by switching the gears.

    Hope to see you soon on the translators list .

  2. Watdee, I am only 1/8 Thai, and I find learning Thai as a very good challenge. However, when it comes to writing Thai, I still have a problem, because, I find it hard to spell. Reading is not too bad, as you can still guess words that you do not understand…..

  3. Hello! My name is Rachel and I am also half Thai and was interested in knowing how far along you are in acquring the language which other languages you speak. I’m twenty years old and live in the US.

  4. Hi, thanks for the comments everyone. I didn’t get to go online lately so I couldn’t reply earlier.

    @ Smiaw: Learning Thai through music is fun, I’ve already been learning by trying to translate lyrics myself, maybe I should bring that up in a future blog. Thanks ja.

    @ Kitjar: Thai is a really good challenge, sometimes gives me a headache too, LOL. The spelling I don’t find too bad once I know the words and seen them in the right order, it’s just that I need to work on my word order… Anyway, if you’re still learning Thai, keep going like I am.

    @ Rachel: Hello. In my first blog, I said I am fluent in German and English, and have learnt/still learning Japanese, Korean, Mandarin Chinese and of course Thai right now. In Thai, I am progressing quite well especially the reading and the writing is not too bad. Speaking is where I require more practice although I think I’ve gotten the hang of acting or switching into ‘Thai mode’ once I know what I’m talking about. If you have more questions, you can also e-mail me at jen@thai-blogs.com.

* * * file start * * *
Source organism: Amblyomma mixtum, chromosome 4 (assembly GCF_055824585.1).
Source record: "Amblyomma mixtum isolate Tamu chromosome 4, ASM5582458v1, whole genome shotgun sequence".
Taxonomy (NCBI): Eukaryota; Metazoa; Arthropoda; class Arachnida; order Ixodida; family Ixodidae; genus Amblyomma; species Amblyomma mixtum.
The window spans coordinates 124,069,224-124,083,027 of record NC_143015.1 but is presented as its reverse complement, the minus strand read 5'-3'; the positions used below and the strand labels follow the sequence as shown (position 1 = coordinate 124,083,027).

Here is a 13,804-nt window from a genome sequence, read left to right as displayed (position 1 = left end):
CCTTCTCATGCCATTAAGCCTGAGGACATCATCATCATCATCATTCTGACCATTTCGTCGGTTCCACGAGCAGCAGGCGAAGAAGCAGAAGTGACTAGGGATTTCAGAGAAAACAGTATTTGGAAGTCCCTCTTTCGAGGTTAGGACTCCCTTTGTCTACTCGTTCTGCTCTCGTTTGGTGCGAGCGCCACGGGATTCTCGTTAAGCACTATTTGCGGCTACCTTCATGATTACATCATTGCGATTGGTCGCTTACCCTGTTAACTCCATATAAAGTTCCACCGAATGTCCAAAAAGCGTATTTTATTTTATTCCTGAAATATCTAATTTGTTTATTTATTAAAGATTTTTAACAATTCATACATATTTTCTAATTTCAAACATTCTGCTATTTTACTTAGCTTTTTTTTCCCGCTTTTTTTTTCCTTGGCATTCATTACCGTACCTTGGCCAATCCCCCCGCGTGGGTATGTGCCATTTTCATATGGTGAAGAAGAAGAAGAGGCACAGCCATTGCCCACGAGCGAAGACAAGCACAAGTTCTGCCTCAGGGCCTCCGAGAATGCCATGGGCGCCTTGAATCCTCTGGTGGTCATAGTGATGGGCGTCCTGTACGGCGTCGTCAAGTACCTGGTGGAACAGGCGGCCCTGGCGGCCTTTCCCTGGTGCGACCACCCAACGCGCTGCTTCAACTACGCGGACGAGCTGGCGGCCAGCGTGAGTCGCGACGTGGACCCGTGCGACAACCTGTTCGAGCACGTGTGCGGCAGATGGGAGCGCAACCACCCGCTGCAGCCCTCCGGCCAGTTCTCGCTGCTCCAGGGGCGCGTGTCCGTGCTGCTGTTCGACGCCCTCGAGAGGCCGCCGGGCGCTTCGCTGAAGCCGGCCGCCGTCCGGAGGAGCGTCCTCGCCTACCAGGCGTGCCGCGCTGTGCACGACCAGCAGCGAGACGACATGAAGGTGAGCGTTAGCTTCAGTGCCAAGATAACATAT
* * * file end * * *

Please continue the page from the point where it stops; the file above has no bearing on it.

5. Travis Romero

    Hi there, I am a farang who has been learning Thai for the pas three years and I agree with you 100%. I tried many things to help me learn but ethaimusic.com is a lot of fun and it’s been a lot of help. By the way, Thai culture is something very special, it’s cool you’re getting in touch with it.

  6. Please keep doing what you are doing. I’am half
    Black and Half Thi. My mother died when I was 5
    and I have been doing every thing I can to learn my thai culture. Lucky I have a Thi God mother who helping to learn more everday. And maybe as your already know its very hard to be excepted anywhere when you have any black in your blood.
    Reading some of the things your have written is so inspiring just to keep pressing forward. Good Luck with your quest. I really wonder how many of us half Thi’s are out there doing what we are doing.

  7. Hi Im not Thai , but luv learning it.
    I also learnt thai from listening to Thai songs. The Thai language is such a romantic language when used in songs and Thai karaoke cds are sold as much as thai music cds in Thailand.
    I initially thought I could never learn to read Thai, but its funny how the brain sees shapes from groups of letters, even though Thai have few spaces, when other people ask me how do you read that, I say, its like reading English with no spaces. Once you know the consonants and vowels.

  8. Hi Jen,
    It’s really funny because I can relate to your learning thai so well. I’m half thai as well, and at some point decided that it was about time to learn to speak, read and write Thai.
    I never considered doing it by the karaoke, but now I’m definately going to try it out. I used to keep a notebook by my side always and write words I’d stumple across, and make my cousins help me spell it. Unfortunately, getting back to Denmark, I always forget it. Do you speak Thai fluently?